The Small-time Jet-setter Chronicles: Finding Bushido, Memories of Kyoto

Kyoto is one of the most beautiful cities I’ve ever been to, with its fusion of modern and traditional Japanese architectures. As a former capital of Japan, it seems Kyoto is where the heart of Japanese culture resides. It has countless old temples, traditional wooden houses, imperial palaces, and picturesque gardens. Walking in the streets of Kyoto brings so much awe and wonder that it took all the pain away from my tired feet and the freezing cold.

We went straight to Kyoto after arriving at Narita Airport. The trip took a total of almost 4 hours. We took the JR Narita Express from the airport to Tokyo station and took the Hikari shinkansen from Tokyo station to Kyoto station.

We passed by Mt. Fuji while riding the shinkansen on the way to Kyoto.

We stayed near Gion. Our apartment, booked through Airbnb, was excellent. We had to take a bus from Kyoto station to Gion.

It was already dark when we arrived but it didn’t stop us from strolling the streets of Gion, which was like a walk back in time with its numerous traditional wooden houses, shops and restaurants.

In the morning of the following day we went to Fushimi Inari-taisha, one of Kyoto’s most popular shrines. It was a Sunday so there were a lot of people. There are many food stalls outside the shrine so lunch wasn’t a problem.

In the afternoon we went to Arashiyama Bamboo Forest. It was one of my favorite places in Kyoto, and if it weren’t for the crowd, the place could have been very peaceful and serene.

At night we explored the streets and markets near Gion.

In the morning of the third day we walked all the way to Kiyomizu-dera and walked back to our apartment through a different route. Too bad we were unable to enter Kiyomizu-dera because it was under renovation. We passed by several temples on the way back that I can’t remember all their names, except for Yasaka Pagoda and Chionin Temple which was the closest temple to our apartment. It was a very long but equally rewarding walk.

Kiyomizu-dera
Kiyomizu-dera
Kiyomizu-dera
Samurai swords for sale outside Kiyomizu-dera
A village near Kiyomizu-dera

Yasaka Pagoda
A traditional house

Chionin Temple

In the afternoon we went to Kinkaku-ji, known as the Golden Pavilion. It was the loveliest temple I saw in Japan. Sitting on a beautiful lake, it makes a postcard-worthy scenery.

It was raining and snowing a little but it didn’t mess with the beauty of the temple.

Osaka is about 30 minutes away from Kyoto by train, so we didn’t have to leave Kyoto in order to visit Osaka on the following day.

I had a heavy heart when we left Kyoto. It was the place where we stayed the longest during the trip in Japan, but not long enough for me.

There are two unforgettable lessons I learned during this trip. First is that I still sweat no matter how cold the temperature is. It was below zero in degrees Celsius when we climbed the nearly endless steps of Fushimi Inari-taisha, when we climbed uphill towards Kiyomizu-dera, and when we got on the wrong bus in Kyoto station after the trip to Osaka and we had to walk for about an hour but I still managed to sweat a lot. My companions were wondering why I was doing laundry every night in Kyoto, since thermal base layers are expensive and I didn’t bring enough to last for 8 days. But it seems I was the only one who was sweating. Life is unfair.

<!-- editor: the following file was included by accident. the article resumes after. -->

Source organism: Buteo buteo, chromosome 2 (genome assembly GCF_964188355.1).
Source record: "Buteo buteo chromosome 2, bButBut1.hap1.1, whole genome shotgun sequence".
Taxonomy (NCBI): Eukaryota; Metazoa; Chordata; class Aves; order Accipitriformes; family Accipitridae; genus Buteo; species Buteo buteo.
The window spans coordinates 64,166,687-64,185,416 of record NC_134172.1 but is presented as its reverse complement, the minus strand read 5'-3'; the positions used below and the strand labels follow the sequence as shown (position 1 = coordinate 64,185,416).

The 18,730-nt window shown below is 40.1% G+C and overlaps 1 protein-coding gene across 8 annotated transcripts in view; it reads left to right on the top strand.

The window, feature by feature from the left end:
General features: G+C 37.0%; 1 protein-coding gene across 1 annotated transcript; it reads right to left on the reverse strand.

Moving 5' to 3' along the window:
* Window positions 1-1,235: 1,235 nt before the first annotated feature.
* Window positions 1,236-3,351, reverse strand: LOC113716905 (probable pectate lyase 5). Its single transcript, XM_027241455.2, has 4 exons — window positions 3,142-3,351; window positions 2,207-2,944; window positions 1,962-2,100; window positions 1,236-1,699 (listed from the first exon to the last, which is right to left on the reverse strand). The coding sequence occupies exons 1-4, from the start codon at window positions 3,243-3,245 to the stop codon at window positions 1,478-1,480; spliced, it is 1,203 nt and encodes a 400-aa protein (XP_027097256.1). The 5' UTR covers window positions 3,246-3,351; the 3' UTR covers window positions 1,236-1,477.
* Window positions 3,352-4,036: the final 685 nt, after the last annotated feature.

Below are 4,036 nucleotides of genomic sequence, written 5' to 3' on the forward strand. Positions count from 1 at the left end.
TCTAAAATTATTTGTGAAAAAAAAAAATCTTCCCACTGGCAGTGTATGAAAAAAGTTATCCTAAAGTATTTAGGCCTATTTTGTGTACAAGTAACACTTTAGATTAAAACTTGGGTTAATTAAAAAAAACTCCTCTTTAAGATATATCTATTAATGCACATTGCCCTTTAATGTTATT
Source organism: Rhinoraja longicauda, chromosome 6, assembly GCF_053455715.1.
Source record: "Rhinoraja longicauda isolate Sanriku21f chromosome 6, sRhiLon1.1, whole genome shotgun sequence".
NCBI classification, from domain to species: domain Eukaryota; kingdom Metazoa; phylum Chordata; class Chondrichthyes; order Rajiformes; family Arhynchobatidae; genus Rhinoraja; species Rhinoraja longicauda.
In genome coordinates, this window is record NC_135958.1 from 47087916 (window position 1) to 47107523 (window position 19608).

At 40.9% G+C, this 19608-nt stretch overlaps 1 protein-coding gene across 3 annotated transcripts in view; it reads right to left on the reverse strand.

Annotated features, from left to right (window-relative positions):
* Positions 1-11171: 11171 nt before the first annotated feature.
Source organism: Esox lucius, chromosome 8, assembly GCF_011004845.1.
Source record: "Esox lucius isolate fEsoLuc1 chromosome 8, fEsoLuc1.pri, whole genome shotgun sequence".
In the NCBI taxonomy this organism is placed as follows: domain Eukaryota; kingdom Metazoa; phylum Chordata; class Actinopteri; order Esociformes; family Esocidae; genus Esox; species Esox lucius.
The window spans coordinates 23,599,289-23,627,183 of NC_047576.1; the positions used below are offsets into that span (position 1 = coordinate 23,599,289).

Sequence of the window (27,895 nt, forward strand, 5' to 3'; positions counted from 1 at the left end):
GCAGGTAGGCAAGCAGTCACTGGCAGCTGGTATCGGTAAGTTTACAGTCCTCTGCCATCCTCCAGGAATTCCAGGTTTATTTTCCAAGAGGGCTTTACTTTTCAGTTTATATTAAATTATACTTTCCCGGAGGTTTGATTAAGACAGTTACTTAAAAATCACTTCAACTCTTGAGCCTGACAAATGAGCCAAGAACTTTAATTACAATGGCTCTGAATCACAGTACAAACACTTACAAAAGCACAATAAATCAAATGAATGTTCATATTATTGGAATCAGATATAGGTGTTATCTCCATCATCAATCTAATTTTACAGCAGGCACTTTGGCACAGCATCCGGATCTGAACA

The second lesson is about the politeness and courtesy of the Japanese people. I have never met more polite people in my life. Every time I drop something it always comes back to me because a Japanese would always pick it up and hand it over to me, whether in the busy streets or in the crowded buses. They never refuse to help, and every time we ask for directions they would go out of their way to show us the way. When they have trouble describing in English, they would guide us to the location. When we got on the wrong bus on the other end of town the bus driver did not make us pay the fare and directed us to the correct bus. There was never an instance when we were conned for money or overcharged for anything, something very common in countries like Thailand and even in the Philippines. They take their jobs seriously, and sales clerks are always smiling and ready to help, and they don’t yell at you or frown when there’s a misunderstanding. I have heard before that the Japanese don’t take tips, and that seems to be true. They value honesty. In Kyoto the Japan Rail employees don’t even check our JR passes and let us pass as soon as they see our cards. We thought we could use the pass even if it’s already expired, but it doesn’t work that way in Tokyo. There are too many tourists in Tokyo, and it seems they had too many bad experiences with dishonest tourists in Tokyo that they have no choice but to check the JR passes. Above all, the Japanese are mindful of other people. They are the epitome of the golden rule. It is true that their trains are very quiet because there are people sleeping, and they only talk in low voices. They don’t cut in lines. They don’t bump into other people unless if you’re blocking the way during rush hour. They clean the table after eating and throw their garbage properly. Their sense of discipline is outstanding. I thought that if all people are like the Japanese then the world could become a better place.


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